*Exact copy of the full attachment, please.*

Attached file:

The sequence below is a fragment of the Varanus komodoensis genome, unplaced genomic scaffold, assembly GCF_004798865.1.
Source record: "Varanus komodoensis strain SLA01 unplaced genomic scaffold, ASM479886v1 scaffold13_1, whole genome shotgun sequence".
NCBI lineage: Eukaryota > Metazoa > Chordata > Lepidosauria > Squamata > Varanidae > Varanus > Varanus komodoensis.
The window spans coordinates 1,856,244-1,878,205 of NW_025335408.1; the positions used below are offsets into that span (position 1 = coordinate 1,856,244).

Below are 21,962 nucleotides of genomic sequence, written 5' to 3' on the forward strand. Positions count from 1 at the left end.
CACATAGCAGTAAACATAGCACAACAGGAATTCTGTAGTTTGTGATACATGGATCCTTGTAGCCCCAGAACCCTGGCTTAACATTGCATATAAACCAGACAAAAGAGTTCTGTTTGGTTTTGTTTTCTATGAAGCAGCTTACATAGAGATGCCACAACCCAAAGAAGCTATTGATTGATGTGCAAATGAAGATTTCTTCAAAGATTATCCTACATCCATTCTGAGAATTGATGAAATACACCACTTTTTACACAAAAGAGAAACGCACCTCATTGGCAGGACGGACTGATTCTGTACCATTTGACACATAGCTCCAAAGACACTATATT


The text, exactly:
The sequence below is a fragment of the Varanus komodoensis genome, unplaced genomic scaffold, assembly GCF_004798865.1.
Source record: "Varanus komodoensis strain SLA01 unplaced genomic scaffold, ASM479886v1 scaffold13_1, whole genome shotgun sequence".
NCBI lineage: Eukaryota > Metazoa > Chordata > Lepidosauria > Squamata > Varanidae > Varanus > Varanus komodoensis.
The window spans coordinates 1,856,244-1,878,205 of NW_025335408.1; the positions used below are offsets into that span (position 1 = coordinate 1,856,244).

Below are 21,962 nucleotides of genomic sequence, written 5' to 3' on the forward strand. Positions count from 1 at the left end.
CACATAGCAGTAAACATAGCACAACAGGAATTCTGTAGTTTGTGATACATGGATCCTTGTAGCCCCAGAACCCTGGCTTAACATTGCATATAAACCAGACAAAAGAGTTCTGTTTGGTTTTGTTTTCTATGAAGCAGCTTACATAGAGATGCCACAACCCAAAGAAGCTATTGATTGATGTGCAAATGAAGATTTCTTCAAAGATTATCCTACATCCATTCTGAGAATTGATGAAATACACCACTTTTTACACAAAAGAGAAACGCACCTCATTGGCAGGACGGACTGATTCTGTACCATTTGACACATAGCTCCAAAGACACTATATT